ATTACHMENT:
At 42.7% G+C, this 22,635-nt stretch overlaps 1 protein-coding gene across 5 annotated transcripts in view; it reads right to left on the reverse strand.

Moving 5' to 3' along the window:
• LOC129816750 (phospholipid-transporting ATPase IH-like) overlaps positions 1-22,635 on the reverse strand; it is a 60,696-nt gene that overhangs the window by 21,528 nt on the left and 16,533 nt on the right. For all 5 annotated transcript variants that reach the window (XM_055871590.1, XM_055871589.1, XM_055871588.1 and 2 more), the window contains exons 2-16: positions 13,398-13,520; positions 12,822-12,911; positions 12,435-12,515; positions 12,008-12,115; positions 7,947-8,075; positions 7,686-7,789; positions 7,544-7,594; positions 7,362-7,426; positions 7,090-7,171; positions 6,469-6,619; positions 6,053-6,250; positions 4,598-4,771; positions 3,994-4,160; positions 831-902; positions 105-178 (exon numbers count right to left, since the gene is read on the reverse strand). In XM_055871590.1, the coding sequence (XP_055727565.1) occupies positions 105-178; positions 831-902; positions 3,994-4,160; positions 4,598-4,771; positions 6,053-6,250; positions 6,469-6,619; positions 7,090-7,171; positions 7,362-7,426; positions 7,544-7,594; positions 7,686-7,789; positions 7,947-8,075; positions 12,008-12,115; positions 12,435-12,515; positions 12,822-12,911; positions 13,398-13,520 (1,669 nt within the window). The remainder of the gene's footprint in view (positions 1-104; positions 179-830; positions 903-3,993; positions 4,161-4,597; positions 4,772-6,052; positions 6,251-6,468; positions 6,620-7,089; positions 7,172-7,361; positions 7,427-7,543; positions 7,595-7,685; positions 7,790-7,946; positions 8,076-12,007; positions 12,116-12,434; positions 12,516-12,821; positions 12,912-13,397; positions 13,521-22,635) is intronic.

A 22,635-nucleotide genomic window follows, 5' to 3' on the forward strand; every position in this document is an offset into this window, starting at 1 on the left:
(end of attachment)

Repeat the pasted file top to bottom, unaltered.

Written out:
At 42.7% G+C, this 22,635-nt stretch overlaps 1 protein-coding gene across 5 annotated transcripts in view; it reads right to left on the reverse strand.

Moving 5' to 3' along the window:
• LOC129816750 (phospholipid-transporting ATPase IH-like) overlaps positions 1-22,635 on the reverse strand; it is a 60,696-nt gene that overhangs the window by 21,528 nt on the left and 16,533 nt on the right. For all 5 annotated transcript variants that reach the window (XM_055871590.1, XM_055871589.1, XM_055871588.1 and 2 more), the window contains exons 2-16: positions 13,398-13,520; positions 12,822-12,911; positions 12,435-12,515; positions 12,008-12,115; positions 7,947-8,075; positions 7,686-7,789; positions 7,544-7,594; positions 7,362-7,426; positions 7,090-7,171; positions 6,469-6,619; positions 6,053-6,250; positions 4,598-4,771; positions 3,994-4,160; positions 831-902; positions 105-178 (exon numbers count right to left, since the gene is read on the reverse strand). In XM_055871590.1, the coding sequence (XP_055727565.1) occupies positions 105-178; positions 831-902; positions 3,994-4,160; positions 4,598-4,771; positions 6,053-6,250; positions 6,469-6,619; positions 7,090-7,171; positions 7,362-7,426; positions 7,544-7,594; positions 7,686-7,789; positions 7,947-8,075; positions 12,008-12,115; positions 12,435-12,515; positions 12,822-12,911; positions 13,398-13,520 (1,669 nt within the window). The remainder of the gene's footprint in view (positions 1-104; positions 179-830; positions 903-3,993; positions 4,161-4,597; positions 4,772-6,052; positions 6,251-6,468; positions 6,620-7,089; positions 7,172-7,361; positions 7,427-7,543; positions 7,595-7,685; positions 7,790-7,946; positions 8,076-12,007; positions 12,116-12,434; positions 12,516-12,821; positions 12,912-13,397; positions 13,521-22,635) is intronic.

A 22,635-nucleotide genomic window follows, 5' to 3' on the forward strand; every position in this document is an offset into this window, starting at 1 on the left: